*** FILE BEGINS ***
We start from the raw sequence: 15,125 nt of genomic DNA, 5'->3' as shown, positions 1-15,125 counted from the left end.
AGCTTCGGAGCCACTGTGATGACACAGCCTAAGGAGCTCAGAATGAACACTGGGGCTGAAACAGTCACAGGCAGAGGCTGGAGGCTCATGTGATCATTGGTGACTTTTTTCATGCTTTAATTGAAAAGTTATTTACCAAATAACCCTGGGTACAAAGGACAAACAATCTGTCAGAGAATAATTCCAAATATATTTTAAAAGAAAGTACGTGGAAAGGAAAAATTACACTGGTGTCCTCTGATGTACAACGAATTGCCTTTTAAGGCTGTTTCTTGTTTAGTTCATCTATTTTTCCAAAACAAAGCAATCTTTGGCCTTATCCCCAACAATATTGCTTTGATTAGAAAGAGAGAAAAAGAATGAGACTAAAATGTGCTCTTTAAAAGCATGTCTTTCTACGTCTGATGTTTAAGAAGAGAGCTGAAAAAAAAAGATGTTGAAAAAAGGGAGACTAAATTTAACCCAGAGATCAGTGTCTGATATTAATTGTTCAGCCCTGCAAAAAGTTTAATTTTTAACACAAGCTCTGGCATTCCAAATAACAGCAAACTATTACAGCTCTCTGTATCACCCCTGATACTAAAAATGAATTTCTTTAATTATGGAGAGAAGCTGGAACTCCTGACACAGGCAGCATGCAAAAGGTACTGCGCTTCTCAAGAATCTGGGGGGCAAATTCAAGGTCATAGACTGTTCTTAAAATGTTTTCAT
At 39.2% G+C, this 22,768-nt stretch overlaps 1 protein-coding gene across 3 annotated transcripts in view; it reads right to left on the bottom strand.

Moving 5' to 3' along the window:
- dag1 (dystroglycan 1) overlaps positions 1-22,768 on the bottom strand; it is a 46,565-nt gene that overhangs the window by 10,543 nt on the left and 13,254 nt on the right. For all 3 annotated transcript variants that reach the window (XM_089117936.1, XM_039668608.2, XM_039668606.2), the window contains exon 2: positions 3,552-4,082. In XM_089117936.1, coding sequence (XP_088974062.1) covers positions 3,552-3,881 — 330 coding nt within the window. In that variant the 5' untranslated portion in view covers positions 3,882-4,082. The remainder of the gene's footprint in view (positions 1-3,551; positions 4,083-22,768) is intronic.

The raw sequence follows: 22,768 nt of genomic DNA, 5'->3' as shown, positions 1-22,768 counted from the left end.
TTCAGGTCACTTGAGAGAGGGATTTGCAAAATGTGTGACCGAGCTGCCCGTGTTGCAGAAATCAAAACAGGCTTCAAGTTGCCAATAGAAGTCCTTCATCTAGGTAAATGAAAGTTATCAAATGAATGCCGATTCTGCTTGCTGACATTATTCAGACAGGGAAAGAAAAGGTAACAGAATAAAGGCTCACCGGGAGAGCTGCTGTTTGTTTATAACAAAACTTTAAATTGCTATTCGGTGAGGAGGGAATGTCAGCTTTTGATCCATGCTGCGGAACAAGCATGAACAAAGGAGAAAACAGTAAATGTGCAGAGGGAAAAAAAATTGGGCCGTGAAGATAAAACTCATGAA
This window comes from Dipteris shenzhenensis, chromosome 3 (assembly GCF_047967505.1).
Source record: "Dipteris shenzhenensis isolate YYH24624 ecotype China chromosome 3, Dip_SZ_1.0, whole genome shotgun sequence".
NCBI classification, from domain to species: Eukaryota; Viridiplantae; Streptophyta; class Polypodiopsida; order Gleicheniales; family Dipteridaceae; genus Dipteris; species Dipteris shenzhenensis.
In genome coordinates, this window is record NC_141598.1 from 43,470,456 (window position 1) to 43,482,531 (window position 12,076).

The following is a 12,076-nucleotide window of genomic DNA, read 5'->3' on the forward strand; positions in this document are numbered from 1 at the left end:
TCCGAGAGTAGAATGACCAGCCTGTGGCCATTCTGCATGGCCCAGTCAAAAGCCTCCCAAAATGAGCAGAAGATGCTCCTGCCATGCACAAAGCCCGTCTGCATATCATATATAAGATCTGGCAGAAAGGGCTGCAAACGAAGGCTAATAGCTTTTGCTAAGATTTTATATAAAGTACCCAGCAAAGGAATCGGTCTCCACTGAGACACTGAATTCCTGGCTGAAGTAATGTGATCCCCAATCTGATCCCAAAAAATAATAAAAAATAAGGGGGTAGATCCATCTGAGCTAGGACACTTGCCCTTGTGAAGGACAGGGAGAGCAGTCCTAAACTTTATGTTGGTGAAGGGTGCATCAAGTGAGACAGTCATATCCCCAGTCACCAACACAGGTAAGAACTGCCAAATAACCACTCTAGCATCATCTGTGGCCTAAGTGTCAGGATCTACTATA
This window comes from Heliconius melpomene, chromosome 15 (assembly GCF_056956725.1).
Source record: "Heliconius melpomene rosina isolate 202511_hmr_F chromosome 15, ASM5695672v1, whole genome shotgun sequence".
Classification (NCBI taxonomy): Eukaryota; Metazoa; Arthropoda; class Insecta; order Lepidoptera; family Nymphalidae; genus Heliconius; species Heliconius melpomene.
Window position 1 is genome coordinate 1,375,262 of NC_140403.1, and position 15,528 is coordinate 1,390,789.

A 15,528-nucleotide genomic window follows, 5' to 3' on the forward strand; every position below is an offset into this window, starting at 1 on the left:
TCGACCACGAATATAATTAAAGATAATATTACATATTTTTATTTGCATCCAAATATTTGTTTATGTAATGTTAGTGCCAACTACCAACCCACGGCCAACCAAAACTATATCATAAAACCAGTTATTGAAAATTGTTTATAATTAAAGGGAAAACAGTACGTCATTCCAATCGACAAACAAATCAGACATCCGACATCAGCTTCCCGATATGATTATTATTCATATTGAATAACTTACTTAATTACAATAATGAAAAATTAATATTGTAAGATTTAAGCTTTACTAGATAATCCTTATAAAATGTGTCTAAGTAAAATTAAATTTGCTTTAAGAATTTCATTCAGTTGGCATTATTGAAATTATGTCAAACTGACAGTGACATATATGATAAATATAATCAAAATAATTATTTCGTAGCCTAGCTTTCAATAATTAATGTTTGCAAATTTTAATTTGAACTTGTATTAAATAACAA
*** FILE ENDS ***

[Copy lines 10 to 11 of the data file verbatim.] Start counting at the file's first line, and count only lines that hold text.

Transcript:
NCBI classification, from domain to species: Eukaryota; Viridiplantae; Streptophyta; class Polypodiopsida; order Gleicheniales; family Dipteridaceae; genus Dipteris; species Dipteris shenzhenensis.
In genome coordinates, this window is record NC_141598.1 from 43,470,456 (window position 1) to 43,482,531 (window position 12,076).